Gastroentérologie Clinique et Biologique 03/2012; 36(4):365-70. · 0.80 Impact Factor
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    ABSTRACT: CNI have improved the outcome of LT. However, their inherent potential to nephrotoxic and sometimes-inadequate immunosuppressive effect has lead to the usage of newer drugs like SRL. Aim of this study was to review children who received SRL. Thirty-seven (20 women) children post-LT, median age 10.4 yr (0.8-17.4) with a minimum follow-up of six months comprised the study group. Indications for SRL were biopsy-proven resistant acute allograft rejection (n = 12), early CR (n = 12), and CNI-induced nephropathy with MMF intolerance (n = 11). In two patients, the indication was the recurrence of BSEP disease in the allograft. In patients with acute rejection, AST normalized in 10/12 patients. In patients with CR, AST normalized in 6/12 patients. Those with renal impairment showed improvement in their creatinine levels from a mean baseline of 99-56.7 μm (p = 0.03) and their mean cystatin C was 1.02 after SRL. Side effects leading to discontinuation of SRL were seen in three patients. SRL was effective in rescuing patients with acute and chronic allograft rejection and improving renal function in CNI-induced nephropathy group.
    Pediatric Transplantation 11/2011; 15(7):722-7. · 1.50 Impact Factor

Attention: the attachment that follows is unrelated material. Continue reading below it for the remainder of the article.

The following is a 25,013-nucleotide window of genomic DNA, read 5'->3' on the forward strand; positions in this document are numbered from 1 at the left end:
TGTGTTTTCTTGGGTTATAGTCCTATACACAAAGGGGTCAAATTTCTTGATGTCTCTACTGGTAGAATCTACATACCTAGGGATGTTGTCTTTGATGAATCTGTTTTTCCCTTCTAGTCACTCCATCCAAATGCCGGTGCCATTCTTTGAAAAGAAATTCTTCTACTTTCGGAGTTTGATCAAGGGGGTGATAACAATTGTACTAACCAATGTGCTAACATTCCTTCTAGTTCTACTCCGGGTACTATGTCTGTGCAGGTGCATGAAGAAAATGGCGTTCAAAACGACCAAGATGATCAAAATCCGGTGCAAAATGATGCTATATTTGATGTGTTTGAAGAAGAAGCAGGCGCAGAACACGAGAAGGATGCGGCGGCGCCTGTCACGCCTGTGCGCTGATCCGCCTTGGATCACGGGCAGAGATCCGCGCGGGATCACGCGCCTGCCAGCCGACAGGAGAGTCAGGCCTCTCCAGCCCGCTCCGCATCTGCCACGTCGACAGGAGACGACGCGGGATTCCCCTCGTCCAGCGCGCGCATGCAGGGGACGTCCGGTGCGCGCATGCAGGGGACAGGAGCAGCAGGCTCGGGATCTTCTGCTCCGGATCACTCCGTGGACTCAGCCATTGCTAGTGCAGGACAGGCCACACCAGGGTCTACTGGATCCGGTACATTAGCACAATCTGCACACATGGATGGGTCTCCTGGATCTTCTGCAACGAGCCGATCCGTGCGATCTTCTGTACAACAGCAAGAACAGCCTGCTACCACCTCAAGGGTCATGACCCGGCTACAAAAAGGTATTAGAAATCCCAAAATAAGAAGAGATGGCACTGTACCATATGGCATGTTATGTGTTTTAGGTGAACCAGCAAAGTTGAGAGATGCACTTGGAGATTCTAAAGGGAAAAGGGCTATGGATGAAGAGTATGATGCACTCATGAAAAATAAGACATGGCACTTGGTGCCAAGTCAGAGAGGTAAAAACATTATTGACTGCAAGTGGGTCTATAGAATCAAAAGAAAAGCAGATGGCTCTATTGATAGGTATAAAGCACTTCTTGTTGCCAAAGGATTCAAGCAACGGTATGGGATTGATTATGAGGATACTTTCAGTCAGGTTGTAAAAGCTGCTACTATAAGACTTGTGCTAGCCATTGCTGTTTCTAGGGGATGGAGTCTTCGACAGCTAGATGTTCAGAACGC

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    ABSTRACT: Acute liver failure (ALF) is rare in children but carries high mortality. Infectious complications (IC) in adults are an important cause of mortality; however, there are few data in the pediatric population. The aim of the study was to determine the incidence of IC and their effects on the outcome in children with ALF. The present study is a retrospective review of the case records of children presenting with ALF to our center. All patients with ALF received antibiotics and antifungal as prophylaxis from day 1 and high-dose acyclovir was given to neonates only (stopped when herpes simplex was ruled out). Biochemical parameters, duration of ventilation and intensive care, overall hospital stay, and patient outcome were compared between patients with IC and non-IC. A total of 145 children (78 boys), median (range) age 4.22 (1 day-16 years) years, were studied. Thirty-seven of 145 (25%) patients had proven IC. The predominant infections included 14 episodes of bacteremia in 13 patients and lower respiratory tract infection and urinary tract infection in 10 and 8 patients, respectively. IC occurred in patients after a median (range) duration of 16 (0-54) days of admission. Median (range) duration of hospital stay in patients with IC was 38 (1-201) days and was significantly higher than in those without IC (10 [1-74] days), P < 0.0001. Overall mortality was 21% (31), of which 7% (11) was from the IC group and 14% (20) from the non-IC group; the difference was not statistically significant. Infections were more frequent after 2 weeks of admission. Patients with sepsis had longer hospital stays and prolonged ventilation. Invasive fungal infections were rare in pediatric ALF with adequate doses of antifungal prophylaxis.